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Exploring Race Through Poetry And Artistic Expression

Emily Stock
90.5 WESA
Poets Terrance Hayes and Toi Derricotte, who will be participating in Sunday and Monday's poetry workshops.

While issues surrounding race and identity often are examined politically and socially through rhetoric and discussion, many argue the arts can provide fresh insights into seeing this complex issue more clearly.

As part of the University of Pittsburgh’s ‘Year of Humanities,’ six acclaimed African American poets of diverse backgrounds will participate in a poetry reading and panel discussion on how to explore issues of race through creative writing.

Terrance Hayes, Pitt English professor and MacArthur fellow, and Toi Derricotte, Pitt professor and co-founder of the Cave Canem Foundation, joined Essential Pittsburgh to preview the event.

Hayes highlights the importance of language in communication beyond body language, and says poetry is the venue to begin these difficult conversations.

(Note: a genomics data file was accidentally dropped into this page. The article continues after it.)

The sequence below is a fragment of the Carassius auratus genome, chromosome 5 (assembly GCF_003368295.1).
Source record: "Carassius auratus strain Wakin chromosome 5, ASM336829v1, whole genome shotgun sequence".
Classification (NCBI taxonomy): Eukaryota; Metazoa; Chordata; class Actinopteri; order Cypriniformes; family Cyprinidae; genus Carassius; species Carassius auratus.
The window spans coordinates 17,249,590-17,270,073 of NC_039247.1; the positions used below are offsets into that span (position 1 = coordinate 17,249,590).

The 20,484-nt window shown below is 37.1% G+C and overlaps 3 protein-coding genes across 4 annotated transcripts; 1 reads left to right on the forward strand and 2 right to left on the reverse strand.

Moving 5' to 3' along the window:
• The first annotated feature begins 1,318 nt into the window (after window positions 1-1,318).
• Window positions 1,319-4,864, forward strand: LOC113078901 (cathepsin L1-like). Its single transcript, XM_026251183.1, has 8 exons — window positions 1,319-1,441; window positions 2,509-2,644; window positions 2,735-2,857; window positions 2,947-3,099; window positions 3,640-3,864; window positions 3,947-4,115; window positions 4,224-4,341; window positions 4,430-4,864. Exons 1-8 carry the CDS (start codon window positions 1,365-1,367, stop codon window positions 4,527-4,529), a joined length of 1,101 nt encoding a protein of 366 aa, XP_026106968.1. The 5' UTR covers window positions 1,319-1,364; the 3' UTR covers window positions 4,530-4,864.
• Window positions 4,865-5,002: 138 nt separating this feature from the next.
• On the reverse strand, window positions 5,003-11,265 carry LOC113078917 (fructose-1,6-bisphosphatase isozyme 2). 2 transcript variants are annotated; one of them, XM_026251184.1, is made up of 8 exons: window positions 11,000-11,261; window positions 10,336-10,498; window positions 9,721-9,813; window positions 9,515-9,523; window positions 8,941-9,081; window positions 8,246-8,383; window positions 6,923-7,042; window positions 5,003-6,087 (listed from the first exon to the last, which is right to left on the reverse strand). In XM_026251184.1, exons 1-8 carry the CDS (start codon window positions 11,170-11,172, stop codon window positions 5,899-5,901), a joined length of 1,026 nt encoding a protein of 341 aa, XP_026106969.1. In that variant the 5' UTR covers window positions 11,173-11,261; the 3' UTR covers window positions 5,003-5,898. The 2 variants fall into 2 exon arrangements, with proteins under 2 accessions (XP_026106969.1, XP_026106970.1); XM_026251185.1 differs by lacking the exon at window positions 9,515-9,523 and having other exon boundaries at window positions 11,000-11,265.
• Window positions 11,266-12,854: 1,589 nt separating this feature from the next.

“I don’t know what other form could do it,” Hayes admits.

Derricotte says poetry is a universal experience, in which all people can begin to truly understand one another through their own personal expression.

“Uncovering the roots of personal experience is the same for all people.  It’s not just about race,” Derricotte says.

In making art, Hayes says the most important element is revision.  Through revision, something can be seen not only through a personal lens, but through the lens of others.  This process leads to a deeper understanding about making connections and relations with other people.

Hayes encourages those who have big questions not to dismiss them, but to massage out a subject and look at it from all angles to lead to empathy and understanding.

“If you dismiss them, then you don’t get to make art.  You’ve made your mind up.  With everything, if you have other questions on top of questions, I think that always leads to art,” Hayes says.

It is Derricotte’s hope that each audience member can take away something new and exciting from the event to enrich their lives and create dialogue regarding their own human experience to awaken artistic expression.

“Great poetry comes from great dialogue.”

Poetry and Race in America: How the Humanities Engage with Social Problems the Interactive Workshop begins Sunday, March 20 at 5pm at the Kelly Strayhorn Theater on Pitt’s campus.

More Essential Pittsburgh segments can be heard here.

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